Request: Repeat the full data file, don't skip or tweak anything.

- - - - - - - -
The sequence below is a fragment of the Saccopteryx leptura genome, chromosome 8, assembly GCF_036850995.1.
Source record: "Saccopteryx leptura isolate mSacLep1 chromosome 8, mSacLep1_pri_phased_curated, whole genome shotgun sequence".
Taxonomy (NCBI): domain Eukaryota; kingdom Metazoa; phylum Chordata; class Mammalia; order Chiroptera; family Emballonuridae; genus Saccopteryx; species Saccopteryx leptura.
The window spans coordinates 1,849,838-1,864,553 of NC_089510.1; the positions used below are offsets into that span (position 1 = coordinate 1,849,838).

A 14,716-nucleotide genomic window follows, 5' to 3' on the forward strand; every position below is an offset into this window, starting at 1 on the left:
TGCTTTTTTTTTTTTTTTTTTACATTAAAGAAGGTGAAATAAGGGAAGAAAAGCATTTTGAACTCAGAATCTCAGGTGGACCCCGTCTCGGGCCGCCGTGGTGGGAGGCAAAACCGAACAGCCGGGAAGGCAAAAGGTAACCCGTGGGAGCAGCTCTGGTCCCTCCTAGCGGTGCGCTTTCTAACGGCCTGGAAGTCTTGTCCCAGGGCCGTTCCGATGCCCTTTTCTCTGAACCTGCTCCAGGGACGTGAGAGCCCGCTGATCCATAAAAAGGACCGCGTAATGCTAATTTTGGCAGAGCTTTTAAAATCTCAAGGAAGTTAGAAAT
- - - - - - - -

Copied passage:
The sequence below is a fragment of the Saccopteryx leptura genome, chromosome 8, assembly GCF_036850995.1.
Source record: "Saccopteryx leptura isolate mSacLep1 chromosome 8, mSacLep1_pri_phased_curated, whole genome shotgun sequence".
Taxonomy (NCBI): domain Eukaryota; kingdom Metazoa; phylum Chordata; class Mammalia; order Chiroptera; family Emballonuridae; genus Saccopteryx; species Saccopteryx leptura.
The window spans coordinates 1,849,838-1,864,553 of NC_089510.1; the positions used below are offsets into that span (position 1 = coordinate 1,849,838).

A 14,716-nucleotide genomic window follows, 5' to 3' on the forward strand; every position below is an offset into this window, starting at 1 on the left:
TGCTTTTTTTTTTTTTTTTTTACATTAAAGAAGGTGAAATAAGGGAAGAAAAGCATTTTGAACTCAGAATCTCAGGTGGACCCCGTCTCGGGCCGCCGTGGTGGGAGGCAAAACCGAACAGCCGGGAAGGCAAAAGGTAACCCGTGGGAGCAGCTCTGGTCCCTCCTAGCGGTGCGCTTTCTAACGGCCTGGAAGTCTTGTCCCAGGGCCGTTCCGATGCCCTTTTCTCTGAACCTGCTCCAGGGACGTGAGAGCCCGCTGATCCATAAAAAGGACCGCGTAATGCTAATTTTGGCAGAGCTTTTAAAATCTCAAGGAAGTTAGAAAT